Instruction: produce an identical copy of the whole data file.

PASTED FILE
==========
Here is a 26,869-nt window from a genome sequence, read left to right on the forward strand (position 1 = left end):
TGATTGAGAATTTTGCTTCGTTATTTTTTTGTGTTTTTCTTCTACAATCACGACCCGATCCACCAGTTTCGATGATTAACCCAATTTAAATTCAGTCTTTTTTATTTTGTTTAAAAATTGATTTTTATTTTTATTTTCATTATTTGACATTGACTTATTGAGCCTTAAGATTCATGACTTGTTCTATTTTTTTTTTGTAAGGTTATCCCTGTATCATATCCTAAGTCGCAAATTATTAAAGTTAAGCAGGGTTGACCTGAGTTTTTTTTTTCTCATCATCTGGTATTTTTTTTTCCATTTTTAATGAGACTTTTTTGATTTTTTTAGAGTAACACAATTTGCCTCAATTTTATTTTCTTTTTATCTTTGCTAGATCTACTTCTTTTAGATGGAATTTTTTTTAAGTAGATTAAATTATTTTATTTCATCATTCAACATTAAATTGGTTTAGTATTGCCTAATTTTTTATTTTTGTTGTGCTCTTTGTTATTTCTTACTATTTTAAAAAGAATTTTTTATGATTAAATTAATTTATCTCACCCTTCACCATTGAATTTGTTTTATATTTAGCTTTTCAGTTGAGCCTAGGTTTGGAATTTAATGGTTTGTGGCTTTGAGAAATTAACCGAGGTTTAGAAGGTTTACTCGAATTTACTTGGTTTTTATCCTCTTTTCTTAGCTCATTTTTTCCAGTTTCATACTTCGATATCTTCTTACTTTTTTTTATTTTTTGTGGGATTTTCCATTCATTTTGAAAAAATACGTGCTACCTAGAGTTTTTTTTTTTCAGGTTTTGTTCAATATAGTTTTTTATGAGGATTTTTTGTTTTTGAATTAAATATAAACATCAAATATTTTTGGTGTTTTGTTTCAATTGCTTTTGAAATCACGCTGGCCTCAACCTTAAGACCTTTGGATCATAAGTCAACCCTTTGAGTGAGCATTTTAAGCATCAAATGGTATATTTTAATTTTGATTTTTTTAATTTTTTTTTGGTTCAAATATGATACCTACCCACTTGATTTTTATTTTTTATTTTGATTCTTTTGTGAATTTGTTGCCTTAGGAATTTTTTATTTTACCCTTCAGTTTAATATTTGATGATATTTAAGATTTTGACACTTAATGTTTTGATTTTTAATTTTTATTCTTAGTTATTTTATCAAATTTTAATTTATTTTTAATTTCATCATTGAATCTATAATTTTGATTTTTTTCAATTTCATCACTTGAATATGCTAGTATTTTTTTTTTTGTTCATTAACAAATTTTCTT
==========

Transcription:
Here is a 26,869-nt window from a genome sequence, read left to right on the forward strand (position 1 = left end):
TGATTGAGAATTTTGCTTCGTTATTTTTTTGTGTTTTTCTTCTACAATCACGACCCGATCCACCAGTTTCGATGATTAACCCAATTTAAATTCAGTCTTTTTTATTTTGTTTAAAAATTGATTTTTATTTTTATTTTCATTATTTGACATTGACTTATTGAGCCTTAAGATTCATGACTTGTTCTATTTTTTTTTTGTAAGGTTATCCCTGTATCATATCCTAAGTCGCAAATTATTAAAGTTAAGCAGGGTTGACCTGAGTTTTTTTTTTCTCATCATCTGGTATTTTTTTTTCCATTTTTAATGAGACTTTTTTGATTTTTTTAGAGTAACACAATTTGCCTCAATTTTATTTTCTTTTTATCTTTGCTAGATCTACTTCTTTTAGATGGAATTTTTTTTAAGTAGATTAAATTATTTTATTTCATCATTCAACATTAAATTGGTTTAGTATTGCCTAATTTTTTATTTTTGTTGTGCTCTTTGTTATTTCTTACTATTTTAAAAAGAATTTTTTATGATTAAATTAATTTATCTCACCCTTCACCATTGAATTTGTTTTATATTTAGCTTTTCAGTTGAGCCTAGGTTTGGAATTTAATGGTTTGTGGCTTTGAGAAATTAACCGAGGTTTAGAAGGTTTACTCGAATTTACTTGGTTTTTATCCTCTTTTCTTAGCTCATTTTTTCCAGTTTCATACTTCGATATCTTCTTACTTTTTTTTATTTTTTGTGGGATTTTCCATTCATTTTGAAAAAATACGTGCTACCTAGAGTTTTTTTTTTTCAGGTTTTGTTCAATATAGTTTTTTATGAGGATTTTTTGTTTTTGAATTAAATATAAACATCAAATATTTTTGGTGTTTTGTTTCAATTGCTTTTGAAATCACGCTGGCCTCAACCTTAAGACCTTTGGATCATAAGTCAACCCTTTGAGTGAGCATTTTAAGCATCAAATGGTATATTTTAATTTTGATTTTTTTAATTTTTTTTTGGTTCAAATATGATACCTACCCACTTGATTTTTATTTTTTATTTTGATTCTTTTGTGAATTTGTTGCCTTAGGAATTTTTTATTTTACCCTTCAGTTTAATATTTGATGATATTTAAGATTTTGACACTTAATGTTTTGATTTTTAATTTTTATTCTTAGTTATTTTATCAAATTTTAATTTATTTTTAATTTCATCATTGAATCTATAATTTTGATTTTTTTCAATTTCATCACTTGAATATGCTAGTATTTTTTTTTTTGTTCATTAACAAATTTTCTT